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US stories present a one-day enhance in 60,000 new coronavirus circumstances

Paramedics unload a patient into an ambulance outside the Hammonton Center for Rehabilitation and Healthcare, one of numerous nursing homes, to lack staff during the National Coronavirus Disease (COVID-19) outbreak in Hammonton, New Jersey, May 19, 2020 .

Lucas Jackson | Reuters

The United States reported more than 60,000 new Covid-19 cases on Tuesday and, according to Johns Hopkins University, set a new record for new cases reported in a single day.

The country has reported 60,021 newly confirmed cases in the past 24 hours as outbreaks continue to increase in a number of countries, mainly in the American south and west. Arizona, California, Florida and Texas have caused nearly half of all new cases in the United States in the past few days.

The record surge has been seen after daily new cases have dropped below 50,000 in recent days, although some public health officials have warned that due to the holiday weekend of July 4th, there could be a backlog in reporting. The US has reported an average of 51,383 new cases in the past seven days, a record seven-day high, an increase of nearly 24.5% from a week ago. This emerges from a CNBC analysis of the data collected by Hopkins.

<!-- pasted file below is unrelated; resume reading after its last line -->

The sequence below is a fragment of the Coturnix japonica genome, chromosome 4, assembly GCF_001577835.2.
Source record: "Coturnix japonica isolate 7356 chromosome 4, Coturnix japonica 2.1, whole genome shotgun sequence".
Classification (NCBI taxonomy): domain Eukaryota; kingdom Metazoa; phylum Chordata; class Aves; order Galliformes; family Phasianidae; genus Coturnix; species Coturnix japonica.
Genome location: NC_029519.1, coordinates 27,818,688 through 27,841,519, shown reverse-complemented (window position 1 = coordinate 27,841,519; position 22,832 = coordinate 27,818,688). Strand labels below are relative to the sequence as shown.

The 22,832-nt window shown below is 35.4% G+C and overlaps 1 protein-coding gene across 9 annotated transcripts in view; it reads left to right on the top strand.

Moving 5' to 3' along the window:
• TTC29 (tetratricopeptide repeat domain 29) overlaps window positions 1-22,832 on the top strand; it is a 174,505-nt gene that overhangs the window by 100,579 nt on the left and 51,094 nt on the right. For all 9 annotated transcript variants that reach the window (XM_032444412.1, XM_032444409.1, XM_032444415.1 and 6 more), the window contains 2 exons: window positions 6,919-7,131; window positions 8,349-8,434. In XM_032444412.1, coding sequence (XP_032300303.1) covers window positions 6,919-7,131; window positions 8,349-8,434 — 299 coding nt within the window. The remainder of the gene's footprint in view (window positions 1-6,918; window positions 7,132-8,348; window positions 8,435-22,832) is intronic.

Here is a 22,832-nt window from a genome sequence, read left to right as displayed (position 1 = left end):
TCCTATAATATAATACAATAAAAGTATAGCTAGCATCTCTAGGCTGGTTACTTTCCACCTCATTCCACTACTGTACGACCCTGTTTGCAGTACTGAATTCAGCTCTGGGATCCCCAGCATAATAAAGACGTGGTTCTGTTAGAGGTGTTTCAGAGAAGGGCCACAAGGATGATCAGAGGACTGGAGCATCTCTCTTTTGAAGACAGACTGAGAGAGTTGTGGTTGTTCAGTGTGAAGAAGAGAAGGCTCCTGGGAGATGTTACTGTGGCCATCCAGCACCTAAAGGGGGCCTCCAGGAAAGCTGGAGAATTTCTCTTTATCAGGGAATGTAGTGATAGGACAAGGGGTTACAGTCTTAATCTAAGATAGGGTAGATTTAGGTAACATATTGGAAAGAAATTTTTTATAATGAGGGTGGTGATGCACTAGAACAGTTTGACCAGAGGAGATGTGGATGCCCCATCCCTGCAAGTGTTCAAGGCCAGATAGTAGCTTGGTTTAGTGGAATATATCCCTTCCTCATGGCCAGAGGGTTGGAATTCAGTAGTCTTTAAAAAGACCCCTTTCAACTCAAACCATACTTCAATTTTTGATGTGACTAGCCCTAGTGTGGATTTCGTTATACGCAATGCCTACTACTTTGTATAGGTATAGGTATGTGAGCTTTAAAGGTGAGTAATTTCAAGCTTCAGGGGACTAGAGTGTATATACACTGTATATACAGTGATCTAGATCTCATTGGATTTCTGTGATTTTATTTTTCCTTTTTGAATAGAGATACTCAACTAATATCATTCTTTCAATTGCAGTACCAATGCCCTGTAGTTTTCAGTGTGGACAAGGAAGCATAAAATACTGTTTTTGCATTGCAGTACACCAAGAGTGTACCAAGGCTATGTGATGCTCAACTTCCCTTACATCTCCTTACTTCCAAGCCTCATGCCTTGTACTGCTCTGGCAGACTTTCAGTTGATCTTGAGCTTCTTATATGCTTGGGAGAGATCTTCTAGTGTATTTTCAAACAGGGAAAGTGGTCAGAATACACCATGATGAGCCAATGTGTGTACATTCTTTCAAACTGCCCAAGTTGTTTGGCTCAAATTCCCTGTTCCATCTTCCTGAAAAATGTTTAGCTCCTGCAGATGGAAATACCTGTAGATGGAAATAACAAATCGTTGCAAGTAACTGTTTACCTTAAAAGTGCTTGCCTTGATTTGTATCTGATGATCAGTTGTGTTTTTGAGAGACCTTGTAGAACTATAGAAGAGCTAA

Senior health officials, including the White House health advisor, Dr. Anthony Fauci, has complained in the past few days that many other countries have managed to cease daily new cases and reduce them to a manageable level, but the United States has not.

"The European Union as a whole has been going up and down," said Fauci on Monday during a Q&A discussion with Dr. Francis Collins, the director of the National Institutes of Health. "Now they have little slips, as you might expect, when they try to open up again. We have climbed, never got down to the baseline, and now it is rising again. So it is a serious situation that we are tackling immediately have to."

Fauci said last week that the United States was "not in complete control" of the coronavirus pandemic and new cases could exceed 100,000 new infections per day if the outbreak continued at its current pace.

"I can't make an accurate prediction, but it will be very worrying," Fauci told the senators at a hearing on June 30 of the Senate Committee on Health, Education, Work, and Pensions. "We now have over 40,000 new cases a day. I wouldn't be surprised if we would reach up to 100,000 a day if that didn't change, and I'm very concerned about that."

But the U.S. is unlikely to diagnose all infections in the country, the disease control and prevention centers say, because some people remain asymptomatic and are never tested. Dr. Robert Redfield, director of the CDC, said the U.S. is likely to diagnose 1 in 10 cases.

Former Commissioner for Food and Drug Administration, Dr. Scott Gottlieb, however, said earlier this week that the U.S. is likely to get an even lower proportion of all infections, as some areas with major outbreaks do not have enough resources to test everyone who wants to be tested.